Obie Anthony is released from prison thanks to the efforts of the students in Loyola's Project for the Innocent.

Alarcón Advocacy Center

"Who needs my help today?" That's the question Judge Arthur L. Alarcón, senior circuit judge, U.S. Court of Appeals for the Ninth Circuit, urged students to ask. And thanks to a series of clinics that are part of his namesake center, Alarcon's question is being asked by dozens of Loyola students on a daily basis.


The Project for the Innocent pursues claims of actual innocence on behalf of those wrongfully convicted of crimes. Students work under the supervision of Laurie Levenson, David W. Burcham professor of Ethical Advocacy; Clinical Professor Lara Bazelon; and Adam Grant, senior legal fellow. In Oct. 2011, Project for the Innocent students helped secure the release of Obie Anthony (pictured above), a man wrongfully convicted of murder who served 17 years of a life sentence. The project investigated the cases, helped draft the petiition and participated in the 2011 evidentiary hearing.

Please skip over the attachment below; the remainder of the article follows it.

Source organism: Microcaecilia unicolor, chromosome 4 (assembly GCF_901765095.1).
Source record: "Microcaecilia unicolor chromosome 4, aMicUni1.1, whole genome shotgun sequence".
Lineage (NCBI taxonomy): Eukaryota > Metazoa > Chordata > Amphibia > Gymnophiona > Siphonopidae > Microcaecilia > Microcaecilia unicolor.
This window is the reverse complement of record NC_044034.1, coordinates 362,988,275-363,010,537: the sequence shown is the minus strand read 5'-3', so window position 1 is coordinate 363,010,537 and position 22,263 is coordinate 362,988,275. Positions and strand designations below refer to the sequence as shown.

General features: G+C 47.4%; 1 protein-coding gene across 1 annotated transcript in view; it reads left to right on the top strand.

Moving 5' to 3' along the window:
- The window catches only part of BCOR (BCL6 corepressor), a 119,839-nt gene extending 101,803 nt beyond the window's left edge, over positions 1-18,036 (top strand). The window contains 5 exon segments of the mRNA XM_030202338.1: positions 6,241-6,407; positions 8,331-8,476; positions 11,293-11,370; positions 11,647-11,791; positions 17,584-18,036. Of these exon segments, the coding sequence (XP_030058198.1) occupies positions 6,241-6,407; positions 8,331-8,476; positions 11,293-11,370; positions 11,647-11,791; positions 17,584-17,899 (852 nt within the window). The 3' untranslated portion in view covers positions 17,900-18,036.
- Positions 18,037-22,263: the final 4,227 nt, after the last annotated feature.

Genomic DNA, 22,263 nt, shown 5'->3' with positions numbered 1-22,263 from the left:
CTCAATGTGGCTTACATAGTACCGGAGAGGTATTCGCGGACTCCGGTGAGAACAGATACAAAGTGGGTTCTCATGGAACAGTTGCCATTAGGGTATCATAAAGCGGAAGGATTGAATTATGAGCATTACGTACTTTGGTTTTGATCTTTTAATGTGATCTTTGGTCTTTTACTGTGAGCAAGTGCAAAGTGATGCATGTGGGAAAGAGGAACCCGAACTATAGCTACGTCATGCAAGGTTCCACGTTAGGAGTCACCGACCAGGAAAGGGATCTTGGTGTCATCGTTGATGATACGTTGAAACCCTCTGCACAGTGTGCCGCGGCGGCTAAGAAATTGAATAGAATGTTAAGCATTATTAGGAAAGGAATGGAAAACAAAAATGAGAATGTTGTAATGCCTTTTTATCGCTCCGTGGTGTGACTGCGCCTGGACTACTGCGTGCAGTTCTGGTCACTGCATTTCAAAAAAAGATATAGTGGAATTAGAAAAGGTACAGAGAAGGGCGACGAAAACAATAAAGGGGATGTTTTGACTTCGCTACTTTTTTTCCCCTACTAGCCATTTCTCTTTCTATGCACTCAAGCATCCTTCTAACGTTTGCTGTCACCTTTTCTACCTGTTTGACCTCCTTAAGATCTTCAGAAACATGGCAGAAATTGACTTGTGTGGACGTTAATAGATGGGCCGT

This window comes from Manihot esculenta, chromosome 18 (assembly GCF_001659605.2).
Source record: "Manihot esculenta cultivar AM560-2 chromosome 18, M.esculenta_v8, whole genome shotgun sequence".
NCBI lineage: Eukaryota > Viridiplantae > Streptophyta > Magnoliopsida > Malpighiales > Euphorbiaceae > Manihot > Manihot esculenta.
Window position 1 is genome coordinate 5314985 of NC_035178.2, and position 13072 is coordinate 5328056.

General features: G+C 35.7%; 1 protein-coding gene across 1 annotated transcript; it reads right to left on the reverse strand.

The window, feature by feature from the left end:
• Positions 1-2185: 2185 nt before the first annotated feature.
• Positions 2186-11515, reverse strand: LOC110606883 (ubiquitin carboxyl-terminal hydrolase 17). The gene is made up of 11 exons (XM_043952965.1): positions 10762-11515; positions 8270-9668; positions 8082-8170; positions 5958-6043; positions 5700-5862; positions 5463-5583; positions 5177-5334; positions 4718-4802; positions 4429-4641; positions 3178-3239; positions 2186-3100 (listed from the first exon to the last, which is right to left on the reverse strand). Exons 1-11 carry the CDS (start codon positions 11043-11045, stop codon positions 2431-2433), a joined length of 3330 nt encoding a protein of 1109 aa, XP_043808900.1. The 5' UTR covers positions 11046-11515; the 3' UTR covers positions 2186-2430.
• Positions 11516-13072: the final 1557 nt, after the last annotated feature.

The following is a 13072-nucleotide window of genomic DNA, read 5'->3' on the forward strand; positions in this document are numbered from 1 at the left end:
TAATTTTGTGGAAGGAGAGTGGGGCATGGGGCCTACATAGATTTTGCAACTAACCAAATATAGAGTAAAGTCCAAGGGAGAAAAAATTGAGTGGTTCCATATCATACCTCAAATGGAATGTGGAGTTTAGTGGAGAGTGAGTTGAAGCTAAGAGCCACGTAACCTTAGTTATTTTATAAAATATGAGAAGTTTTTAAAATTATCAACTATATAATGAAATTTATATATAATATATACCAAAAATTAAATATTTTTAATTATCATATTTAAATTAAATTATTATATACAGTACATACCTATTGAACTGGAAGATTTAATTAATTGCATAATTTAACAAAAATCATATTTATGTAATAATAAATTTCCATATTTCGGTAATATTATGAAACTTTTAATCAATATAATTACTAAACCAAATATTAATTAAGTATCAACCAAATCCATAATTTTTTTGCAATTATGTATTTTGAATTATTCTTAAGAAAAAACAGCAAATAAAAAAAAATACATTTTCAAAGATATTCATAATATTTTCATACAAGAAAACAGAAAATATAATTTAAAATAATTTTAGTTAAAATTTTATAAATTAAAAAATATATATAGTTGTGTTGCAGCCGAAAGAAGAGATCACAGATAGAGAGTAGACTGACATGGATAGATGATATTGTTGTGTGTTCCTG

Students in Loyola's Capital Habeas Litigation Clinic work in concert with the Office of the Federal Public Defender (FPD) for the Central District of California on habeas petitions and petitions for rehearing on behalf of defendants on California's death row. Clinic students work as part of a team of attorneys, investigators and paralegals in the FPD's Capital Habeas Unit, researching and writing claims. Students generally end their semester with the FPD by visiting death row at San Quentin State Prison alongside FPD attorneys.


Students in Loyola's Pro Se Clinic have the opportunity to handle prisoners' civil rights cases before the U.S. District Court for the Central District of California.  Under the supervision of the clinical faculty, the students represent inmates alleging constitutional violations during their period of incarceration.